The Son of a Japanese noodle chef, Kokichi Mikimoto, created the world’s first cultured pearl by introducing an irritant into an oyster to stimulate it to form a pearl.

5th century BCE
“My pretty …”
Ancient Romans and Egyptians highly valued pearls and used them as decorative objects.

National Wear Your Pearls Day Faqs

What kind of pearl is the most expensive?
The most valuable and expensive pearls on the market today are the South Sea pearls, which naturally occur in shades of white and gold.

How is a pearl formed?
A natural pearl (often called an Oriental pearl) forms when an irritant works its way into a particular species of oyster, mussel, or clam. The mollusk secretes a fluid to coat the hassle as a defense mechanism. Layer upon layer of this coating is deposited on the irritant until a lustrous pearl is formed.

Are freshwater pearls genuine pearls?
These pearls are grown in freshwater lakes, rivers, and ponds in China. Although many are white and resemble the Akoya cultured pearls in shape and size, they can also be produced in various forms and different pastel colors.

How To Observe National Wear Your Pearls Day

  1. “If you’ve got it, flaunt it.”
  2. Maybe you have a string of pearls that only sees the light of day at formal functions or for special occasions. Today, on National Wear Your Pearls Day, the experience is unique enough. You yourself are a beautiful “pearl,” formed in layers from the difficulties that you’ve had to overcome at the core of your life. Give yourself a pat on the back — and a day of looking pretty.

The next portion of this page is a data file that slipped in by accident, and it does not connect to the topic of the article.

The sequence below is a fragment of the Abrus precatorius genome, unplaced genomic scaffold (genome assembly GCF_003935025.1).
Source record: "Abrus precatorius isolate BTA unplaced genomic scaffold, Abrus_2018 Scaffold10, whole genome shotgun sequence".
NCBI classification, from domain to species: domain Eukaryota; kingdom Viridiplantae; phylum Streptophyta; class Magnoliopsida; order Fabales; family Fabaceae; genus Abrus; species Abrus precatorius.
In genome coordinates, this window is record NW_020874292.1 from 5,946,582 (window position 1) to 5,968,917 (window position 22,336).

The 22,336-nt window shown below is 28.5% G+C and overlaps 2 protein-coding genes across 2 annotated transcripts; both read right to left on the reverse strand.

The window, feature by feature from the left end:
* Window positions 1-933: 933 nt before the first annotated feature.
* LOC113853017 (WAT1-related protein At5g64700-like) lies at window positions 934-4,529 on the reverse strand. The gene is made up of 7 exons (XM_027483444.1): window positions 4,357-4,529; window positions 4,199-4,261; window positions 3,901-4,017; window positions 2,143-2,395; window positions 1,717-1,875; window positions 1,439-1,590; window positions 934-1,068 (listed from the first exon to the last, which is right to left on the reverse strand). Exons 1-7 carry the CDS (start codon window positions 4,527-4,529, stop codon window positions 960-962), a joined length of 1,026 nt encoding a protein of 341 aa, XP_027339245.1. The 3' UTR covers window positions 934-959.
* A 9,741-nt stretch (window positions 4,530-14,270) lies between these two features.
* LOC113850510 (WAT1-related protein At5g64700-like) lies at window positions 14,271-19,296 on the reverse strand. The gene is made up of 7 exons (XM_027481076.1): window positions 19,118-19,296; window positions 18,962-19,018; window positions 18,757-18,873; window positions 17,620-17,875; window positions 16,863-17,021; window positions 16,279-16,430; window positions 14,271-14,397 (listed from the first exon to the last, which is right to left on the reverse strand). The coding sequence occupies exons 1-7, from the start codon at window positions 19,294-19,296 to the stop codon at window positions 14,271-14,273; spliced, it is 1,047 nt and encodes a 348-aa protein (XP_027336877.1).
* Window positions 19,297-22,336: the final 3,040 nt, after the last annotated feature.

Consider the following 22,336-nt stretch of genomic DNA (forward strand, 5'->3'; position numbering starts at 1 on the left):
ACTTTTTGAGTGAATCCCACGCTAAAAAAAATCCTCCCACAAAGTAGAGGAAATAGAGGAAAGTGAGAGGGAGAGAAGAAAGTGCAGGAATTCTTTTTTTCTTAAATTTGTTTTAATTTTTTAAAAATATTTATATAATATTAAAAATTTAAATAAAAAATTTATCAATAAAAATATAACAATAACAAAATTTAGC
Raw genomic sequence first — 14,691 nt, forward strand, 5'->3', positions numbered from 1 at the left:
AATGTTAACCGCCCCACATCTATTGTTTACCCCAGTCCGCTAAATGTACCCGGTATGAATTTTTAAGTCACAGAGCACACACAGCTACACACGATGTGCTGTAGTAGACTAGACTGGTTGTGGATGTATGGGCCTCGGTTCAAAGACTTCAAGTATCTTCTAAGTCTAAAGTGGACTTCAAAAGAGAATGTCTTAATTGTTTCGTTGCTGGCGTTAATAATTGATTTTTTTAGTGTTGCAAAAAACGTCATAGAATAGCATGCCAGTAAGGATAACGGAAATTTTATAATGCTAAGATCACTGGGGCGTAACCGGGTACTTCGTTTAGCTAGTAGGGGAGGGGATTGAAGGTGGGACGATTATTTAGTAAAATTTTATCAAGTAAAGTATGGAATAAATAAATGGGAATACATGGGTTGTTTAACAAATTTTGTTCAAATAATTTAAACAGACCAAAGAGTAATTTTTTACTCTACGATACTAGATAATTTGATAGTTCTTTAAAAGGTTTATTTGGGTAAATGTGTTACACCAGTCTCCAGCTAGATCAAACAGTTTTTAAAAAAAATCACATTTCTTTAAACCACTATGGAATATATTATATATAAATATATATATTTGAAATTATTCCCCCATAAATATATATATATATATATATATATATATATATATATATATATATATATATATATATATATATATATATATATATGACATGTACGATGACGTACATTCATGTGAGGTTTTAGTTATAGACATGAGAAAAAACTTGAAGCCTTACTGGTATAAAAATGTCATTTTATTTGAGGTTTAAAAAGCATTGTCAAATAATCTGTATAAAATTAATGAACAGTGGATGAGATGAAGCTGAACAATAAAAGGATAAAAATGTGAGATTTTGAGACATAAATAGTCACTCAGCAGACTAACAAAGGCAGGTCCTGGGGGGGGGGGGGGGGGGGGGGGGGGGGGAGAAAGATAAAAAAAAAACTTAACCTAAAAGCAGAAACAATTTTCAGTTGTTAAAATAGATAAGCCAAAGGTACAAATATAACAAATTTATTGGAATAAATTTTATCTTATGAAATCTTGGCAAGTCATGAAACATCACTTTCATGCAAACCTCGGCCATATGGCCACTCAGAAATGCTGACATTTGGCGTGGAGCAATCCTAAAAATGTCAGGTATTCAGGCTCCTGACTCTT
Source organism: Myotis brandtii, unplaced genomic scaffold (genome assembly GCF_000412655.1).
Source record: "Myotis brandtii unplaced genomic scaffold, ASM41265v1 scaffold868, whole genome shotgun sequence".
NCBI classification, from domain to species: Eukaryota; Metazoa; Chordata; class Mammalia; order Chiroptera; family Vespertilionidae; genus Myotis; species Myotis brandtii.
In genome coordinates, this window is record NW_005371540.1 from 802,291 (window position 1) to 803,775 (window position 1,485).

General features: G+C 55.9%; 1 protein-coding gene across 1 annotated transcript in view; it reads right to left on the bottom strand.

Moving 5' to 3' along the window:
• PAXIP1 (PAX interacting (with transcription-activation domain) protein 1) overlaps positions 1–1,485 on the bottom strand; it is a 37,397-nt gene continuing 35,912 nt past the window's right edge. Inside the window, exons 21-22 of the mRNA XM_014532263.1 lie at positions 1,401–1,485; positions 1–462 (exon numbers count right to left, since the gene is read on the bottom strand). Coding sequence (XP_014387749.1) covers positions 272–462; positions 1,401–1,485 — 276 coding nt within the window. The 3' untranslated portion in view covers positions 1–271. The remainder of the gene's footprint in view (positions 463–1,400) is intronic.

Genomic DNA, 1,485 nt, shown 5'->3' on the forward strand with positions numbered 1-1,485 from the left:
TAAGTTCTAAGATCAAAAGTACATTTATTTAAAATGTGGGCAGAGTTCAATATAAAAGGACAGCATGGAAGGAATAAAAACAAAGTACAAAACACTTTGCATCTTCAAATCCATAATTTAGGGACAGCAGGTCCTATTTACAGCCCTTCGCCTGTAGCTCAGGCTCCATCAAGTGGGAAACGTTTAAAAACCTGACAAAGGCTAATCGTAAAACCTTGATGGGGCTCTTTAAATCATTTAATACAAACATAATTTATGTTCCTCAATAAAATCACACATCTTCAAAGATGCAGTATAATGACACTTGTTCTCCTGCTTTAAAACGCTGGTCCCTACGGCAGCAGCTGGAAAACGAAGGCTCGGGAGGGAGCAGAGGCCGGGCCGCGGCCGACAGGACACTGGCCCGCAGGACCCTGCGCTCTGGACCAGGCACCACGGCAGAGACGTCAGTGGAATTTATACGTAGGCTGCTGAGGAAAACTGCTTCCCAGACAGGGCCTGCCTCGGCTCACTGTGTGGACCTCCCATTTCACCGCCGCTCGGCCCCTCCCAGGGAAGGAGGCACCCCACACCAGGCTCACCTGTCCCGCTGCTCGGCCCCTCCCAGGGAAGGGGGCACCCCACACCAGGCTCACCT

3. Post on the socials
  4. Remind your online friends, acquaintances, and followers of the day and its meaning. We can virtually guarantee that someone will see your posts and have their bad day changed into a great one. Let your loved ones know how valuable they are.
  5. Read some Bookert

DeAnna Bookert was onto something. We recommend laying hands on a copy of her book “I’m Not Broken, I’m Better,” co-authored with Nakisha King, about the many dire setbacks they each had to face on the road to success. Pick up a copy and get inspired!

Why We Love National Wear Your Pearls Day

  1. It’s a celebration of the self.
  2. It’s generally accepted that if you’re going to appreciate anyone as a human being, you must start with yourself. National Wear Your Pearls Day drives that point home, asking you what beauty you have created in your life, despite — or because of — the things you’ve had to face.
  3. It’s a celebration of beauty in general.
  4. If you’re lucky enough to own a pearl necklace or other pearl jewelry — even faux pearls — there’s something classy and sophisticated that attaches itself to your look when you wear them. Don’t be afraid to be devastatingly pretty.
  5. We can get behind this kind of ministry.
  6. Bookert’s Christianity isn’t the judgmental, funeral-picketing kind. She wants us to open our eyes to the beauty of the world and the beauty of ourselves, and we think that’s a pretty okay way to think about God.